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What does Pope Francis think about holiness?: Preview to ‘Rejoice and Be Glad’

POPE ANGELA MARKAS
Alessia GIULIANI I CPP I CIRIC
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"The only real sadness in life is not becoming a saint."

Expected April 9, the third apostolic letter of Pope Francis – Gaudete et exsultate – will address the theme of holiness. It is a theme that has run through Pope Francis’ entire pontificate, and which he often mentions to encourage the faithful to practice Christian perfection “in the little things of everyday life.”

The Church is full of “everyday saints,” said Pope Francis during the general audience of May 14, 2014. These “hidden saints among us” fulfill their duty in their “ordinary daily routine.” They are “fathers, mothers, brothers, sisters, citizens. We have many of them! Let us thank the Lord for these Christians who live in hidden holiness.”

For Peter’s Successor, “there is no need to be bishops, priests or religious” to be holy. Because of their baptism, Christians are “all called to be saints,” he said in another audience at St. Peter’s Square on November 19, 2014, thus renewing the universal call to holiness, already expressed by the Second Vatican Council, and before that by St. Francis de Sales in particular (1567-1622), with his Introduction to the Devout Life.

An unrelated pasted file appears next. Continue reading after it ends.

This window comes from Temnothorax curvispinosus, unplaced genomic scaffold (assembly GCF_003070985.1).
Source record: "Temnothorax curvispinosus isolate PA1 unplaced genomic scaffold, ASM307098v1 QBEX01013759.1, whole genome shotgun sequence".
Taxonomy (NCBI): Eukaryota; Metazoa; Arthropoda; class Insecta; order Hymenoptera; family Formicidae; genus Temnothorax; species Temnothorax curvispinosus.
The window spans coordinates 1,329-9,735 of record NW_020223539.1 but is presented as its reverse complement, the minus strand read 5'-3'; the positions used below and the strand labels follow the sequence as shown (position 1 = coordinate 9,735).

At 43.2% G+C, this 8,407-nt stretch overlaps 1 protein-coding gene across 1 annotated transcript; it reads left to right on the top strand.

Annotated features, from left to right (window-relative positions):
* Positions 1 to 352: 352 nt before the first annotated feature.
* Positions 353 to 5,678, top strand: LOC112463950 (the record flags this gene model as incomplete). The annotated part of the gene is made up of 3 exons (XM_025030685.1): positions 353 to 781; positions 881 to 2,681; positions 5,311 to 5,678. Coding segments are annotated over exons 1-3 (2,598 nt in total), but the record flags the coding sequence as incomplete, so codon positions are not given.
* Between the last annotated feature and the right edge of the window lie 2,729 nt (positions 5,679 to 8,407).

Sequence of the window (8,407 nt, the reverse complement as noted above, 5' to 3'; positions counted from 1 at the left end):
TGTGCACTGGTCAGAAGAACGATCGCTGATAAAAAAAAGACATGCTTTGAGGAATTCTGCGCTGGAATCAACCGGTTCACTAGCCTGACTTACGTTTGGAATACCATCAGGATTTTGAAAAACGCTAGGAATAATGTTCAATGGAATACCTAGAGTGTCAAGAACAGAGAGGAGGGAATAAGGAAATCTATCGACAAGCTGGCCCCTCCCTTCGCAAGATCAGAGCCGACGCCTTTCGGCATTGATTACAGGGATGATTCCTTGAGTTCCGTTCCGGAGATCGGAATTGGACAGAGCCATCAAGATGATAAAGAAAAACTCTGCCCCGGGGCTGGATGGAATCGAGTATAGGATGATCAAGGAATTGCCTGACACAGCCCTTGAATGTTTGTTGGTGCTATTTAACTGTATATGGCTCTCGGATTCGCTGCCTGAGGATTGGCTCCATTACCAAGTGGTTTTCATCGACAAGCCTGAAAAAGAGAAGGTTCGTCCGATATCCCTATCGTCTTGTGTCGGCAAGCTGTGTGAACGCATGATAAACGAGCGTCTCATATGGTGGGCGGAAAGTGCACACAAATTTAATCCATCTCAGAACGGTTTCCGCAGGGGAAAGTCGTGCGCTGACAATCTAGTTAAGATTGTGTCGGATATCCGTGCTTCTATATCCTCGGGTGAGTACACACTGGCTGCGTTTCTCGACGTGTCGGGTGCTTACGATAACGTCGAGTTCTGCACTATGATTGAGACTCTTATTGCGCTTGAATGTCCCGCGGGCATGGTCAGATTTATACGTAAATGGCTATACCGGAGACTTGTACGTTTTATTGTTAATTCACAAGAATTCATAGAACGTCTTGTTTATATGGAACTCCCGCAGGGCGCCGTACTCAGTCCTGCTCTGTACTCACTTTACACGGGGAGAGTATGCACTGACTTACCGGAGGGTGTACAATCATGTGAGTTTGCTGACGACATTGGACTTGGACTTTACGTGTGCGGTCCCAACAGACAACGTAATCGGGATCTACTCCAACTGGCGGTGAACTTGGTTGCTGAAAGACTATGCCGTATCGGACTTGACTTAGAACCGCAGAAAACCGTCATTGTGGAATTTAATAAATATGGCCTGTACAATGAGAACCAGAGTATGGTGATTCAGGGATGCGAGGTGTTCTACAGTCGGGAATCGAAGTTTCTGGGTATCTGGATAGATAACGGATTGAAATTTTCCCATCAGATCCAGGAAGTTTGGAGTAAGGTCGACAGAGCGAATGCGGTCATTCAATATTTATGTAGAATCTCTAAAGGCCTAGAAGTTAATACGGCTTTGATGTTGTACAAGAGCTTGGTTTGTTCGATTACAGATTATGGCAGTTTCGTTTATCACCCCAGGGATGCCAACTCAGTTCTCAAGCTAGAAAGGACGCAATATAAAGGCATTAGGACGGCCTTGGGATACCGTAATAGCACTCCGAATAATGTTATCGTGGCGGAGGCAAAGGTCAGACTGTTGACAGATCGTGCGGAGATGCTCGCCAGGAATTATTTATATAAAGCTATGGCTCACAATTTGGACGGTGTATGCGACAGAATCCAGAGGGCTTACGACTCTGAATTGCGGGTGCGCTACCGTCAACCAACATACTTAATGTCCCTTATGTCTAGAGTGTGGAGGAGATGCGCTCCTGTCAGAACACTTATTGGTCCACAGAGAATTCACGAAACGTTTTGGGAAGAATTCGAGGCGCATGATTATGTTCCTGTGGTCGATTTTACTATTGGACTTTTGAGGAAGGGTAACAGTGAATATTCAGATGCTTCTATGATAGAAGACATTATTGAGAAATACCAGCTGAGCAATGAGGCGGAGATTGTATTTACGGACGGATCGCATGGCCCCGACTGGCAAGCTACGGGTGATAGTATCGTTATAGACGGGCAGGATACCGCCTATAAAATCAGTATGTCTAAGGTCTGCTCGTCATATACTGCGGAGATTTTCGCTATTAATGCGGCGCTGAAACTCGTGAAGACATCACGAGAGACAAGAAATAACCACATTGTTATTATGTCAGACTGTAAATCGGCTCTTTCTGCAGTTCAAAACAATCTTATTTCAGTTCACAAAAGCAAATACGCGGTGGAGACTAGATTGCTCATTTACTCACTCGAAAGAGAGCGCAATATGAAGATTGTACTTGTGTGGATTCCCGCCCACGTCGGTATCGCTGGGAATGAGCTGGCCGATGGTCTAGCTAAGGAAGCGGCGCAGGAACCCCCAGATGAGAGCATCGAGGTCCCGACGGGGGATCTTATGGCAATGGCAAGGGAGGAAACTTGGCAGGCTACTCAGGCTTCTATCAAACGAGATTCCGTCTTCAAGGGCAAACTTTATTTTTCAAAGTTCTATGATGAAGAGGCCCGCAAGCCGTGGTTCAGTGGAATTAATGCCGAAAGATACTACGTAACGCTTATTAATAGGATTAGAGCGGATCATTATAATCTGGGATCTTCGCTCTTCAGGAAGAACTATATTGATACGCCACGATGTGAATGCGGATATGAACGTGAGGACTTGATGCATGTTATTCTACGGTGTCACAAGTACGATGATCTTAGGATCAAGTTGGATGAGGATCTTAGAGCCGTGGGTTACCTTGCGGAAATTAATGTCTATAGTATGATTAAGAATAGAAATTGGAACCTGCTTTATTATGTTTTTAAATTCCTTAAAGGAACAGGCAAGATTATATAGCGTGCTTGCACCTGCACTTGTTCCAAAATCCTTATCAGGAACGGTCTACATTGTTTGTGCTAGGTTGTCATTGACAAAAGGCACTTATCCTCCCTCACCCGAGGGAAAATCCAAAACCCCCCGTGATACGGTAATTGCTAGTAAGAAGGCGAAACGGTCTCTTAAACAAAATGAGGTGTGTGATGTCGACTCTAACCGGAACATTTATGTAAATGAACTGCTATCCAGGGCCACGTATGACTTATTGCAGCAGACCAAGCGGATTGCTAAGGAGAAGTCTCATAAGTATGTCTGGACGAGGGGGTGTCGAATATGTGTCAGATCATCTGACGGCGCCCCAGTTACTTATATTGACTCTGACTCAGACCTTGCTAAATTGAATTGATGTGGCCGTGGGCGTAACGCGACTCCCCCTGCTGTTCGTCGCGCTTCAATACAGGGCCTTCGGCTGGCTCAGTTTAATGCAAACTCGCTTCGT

“When the Lord invites us to become saints,” said the pontiff during that audience, He invites us to “live and to offer with joy every moment of our life, by making it become at the same time a gift of love for the people around us.” Thus, according to the head of the Catholic Church, holiness “begins with little everyday things.”

It is therefore by living “with love” and in “little everyday things” that Christians are called to holiness, he insisted, whatever their state in life. At a general audience on June 21, 2017, the Bishop of Rome declared that the Christian life was “not an unattainable ideal.”

“The only real sadness in life is not becoming a saint.”

Even if the faithful sometimes feel weak, fragile and sinful, the Argentine pope said on October 2, 2013, “do not be afraid of holiness, do not be afraid to aim high, to let yourself be loved and purified by God, do not be afraid to let yourself be guided by the Holy Spirit.”

“Sanctity does not consist especially in doing extraordinary things, but in allowing God to act,” Peter’s Successor continued. Then, he quoted the French mystic Leon Bloy (1846-1917) as he had done during his first Mass as Supreme Pontiff: “The only real sadness in life is not becoming a saint.” 

In April 2013, the head of the Catholic Church again emphasized the concept of a “middle class of holiness” during a homily at the Basilica of St. Paul Outside the Walls. This phrase was created by another French author, Joseph Malègue (1876-1940). “We can all belong” to that class, the pope insisted.

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